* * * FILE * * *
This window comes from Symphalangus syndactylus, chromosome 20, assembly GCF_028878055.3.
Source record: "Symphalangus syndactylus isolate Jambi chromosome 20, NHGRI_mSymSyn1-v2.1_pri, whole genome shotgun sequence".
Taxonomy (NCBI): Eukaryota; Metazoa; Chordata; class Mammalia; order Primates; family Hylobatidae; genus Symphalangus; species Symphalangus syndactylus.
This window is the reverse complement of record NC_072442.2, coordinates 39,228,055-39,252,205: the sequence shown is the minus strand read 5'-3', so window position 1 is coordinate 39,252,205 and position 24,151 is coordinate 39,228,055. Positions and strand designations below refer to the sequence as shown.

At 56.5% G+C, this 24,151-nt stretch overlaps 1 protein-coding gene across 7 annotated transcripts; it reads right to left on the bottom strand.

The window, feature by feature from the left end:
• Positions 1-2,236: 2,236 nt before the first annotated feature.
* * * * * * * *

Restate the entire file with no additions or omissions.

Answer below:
This window comes from Symphalangus syndactylus, chromosome 20, assembly GCF_028878055.3.
Source record: "Symphalangus syndactylus isolate Jambi chromosome 20, NHGRI_mSymSyn1-v2.1_pri, whole genome shotgun sequence".
Taxonomy (NCBI): Eukaryota; Metazoa; Chordata; class Mammalia; order Primates; family Hylobatidae; genus Symphalangus; species Symphalangus syndactylus.
This window is the reverse complement of record NC_072442.2, coordinates 39,228,055-39,252,205: the sequence shown is the minus strand read 5'-3', so window position 1 is coordinate 39,252,205 and position 24,151 is coordinate 39,228,055. Positions and strand designations below refer to the sequence as shown.

At 56.5% G+C, this 24,151-nt stretch overlaps 1 protein-coding gene across 7 annotated transcripts; it reads right to left on the bottom strand.

The window, feature by feature from the left end:
• Positions 1-2,236: 2,236 nt before the first annotated feature.